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Topic: Calendar formula for 2nd Wednesday of each successive month
Replies: 10   Last Post: Jan 27, 2013 12:21 AM

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Posts: 838
From: nyc
Registered: 6/6/10
Re: Calendar formula for 2nd Wednesday of each successive month
Posted: Jan 25, 2013 7:37 PM
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> But now I have a new calendar question, sort of a
> reversal of the 7
> calendars. I am receiving social security checks
> every 2nd wednesday
> of the month.

Why? Being a moron is not a disability.

> So the question is, what math formula can be written
> that tells me how
> many days in each month, starting January of 2013 for
> the next ten
> years, how many days in each month that I have to
> wait for the check.
> For example, January 2013, the first wednesday was
> 2nd and the second
> wednesday was the 9th which means I had to wait 9
> days for Jan 2012 to
> receive the check. Now Feb 2012, the first wednesday
> is 6th and the
> second wednesday is the 13th so I have to wait 13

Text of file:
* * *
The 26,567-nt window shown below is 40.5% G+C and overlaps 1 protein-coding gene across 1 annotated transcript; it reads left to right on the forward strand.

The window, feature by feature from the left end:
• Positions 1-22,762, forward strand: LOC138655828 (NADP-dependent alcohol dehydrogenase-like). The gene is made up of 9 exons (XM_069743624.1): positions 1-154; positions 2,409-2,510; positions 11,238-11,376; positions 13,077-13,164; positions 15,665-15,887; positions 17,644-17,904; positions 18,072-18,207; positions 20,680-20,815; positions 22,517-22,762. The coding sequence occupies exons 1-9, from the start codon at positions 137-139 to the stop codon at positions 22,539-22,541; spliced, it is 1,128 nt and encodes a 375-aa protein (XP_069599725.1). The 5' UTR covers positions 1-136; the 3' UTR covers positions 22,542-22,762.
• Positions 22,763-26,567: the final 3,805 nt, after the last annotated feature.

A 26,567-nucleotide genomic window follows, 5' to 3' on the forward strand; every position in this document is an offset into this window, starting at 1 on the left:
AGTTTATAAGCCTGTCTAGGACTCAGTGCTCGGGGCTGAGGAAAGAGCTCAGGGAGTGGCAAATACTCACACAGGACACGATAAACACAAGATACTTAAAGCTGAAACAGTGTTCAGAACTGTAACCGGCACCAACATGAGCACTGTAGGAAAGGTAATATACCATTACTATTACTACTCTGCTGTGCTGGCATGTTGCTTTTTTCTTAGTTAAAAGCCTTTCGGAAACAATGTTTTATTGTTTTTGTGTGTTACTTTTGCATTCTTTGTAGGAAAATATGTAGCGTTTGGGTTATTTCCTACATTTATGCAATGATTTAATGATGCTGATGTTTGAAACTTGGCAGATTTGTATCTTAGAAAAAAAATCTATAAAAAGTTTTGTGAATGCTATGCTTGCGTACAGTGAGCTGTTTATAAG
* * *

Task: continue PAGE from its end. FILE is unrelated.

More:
> days.
> So far I have this:
> 2013
> Jan wait 9
> Feb wait 13
> .
> .
> .
> So what is the formula that gives me those numbers
> without consulting
> a calendar? Here I would have to include leap years.
> And it is obvious that the numbers have a lower limit
> of 7 and a upper
> limit of 15, depending on what day is the first day
> of that month.
> What I am interested in is whether there is a
> internal pattern that
> can easily tell me if a month is going to have a
> early payday or
> whether it is near to 15 day wait.
> And I wonder if some years are going to have many 7
> day paydays or
> many 15 day paydays, given that a
> probability of a 7 or 15 day month is about 1 per
> year since we have
> 12/7 = 1.7
> Anyone figure out a formula?
> And I would guess that there is a general formula for
> what day is the
> 1st of the month for the next ten years has been
> figured out and that
> this formula is part of the solution for the 2nd
> wednesday of each
> month.
> --
> Google's archives are top-heavy in hate-spew from
> search-engine-
> bombing. Only Drexel's Math Forum has done a
> excellent, simple and
> fair archiving of AP posts for the past 15 years as
> seen here:
> Archimedes Plutonium
> whole entire Universe is just one big atom
> where dots of the electron-dot-cloud are galaxies

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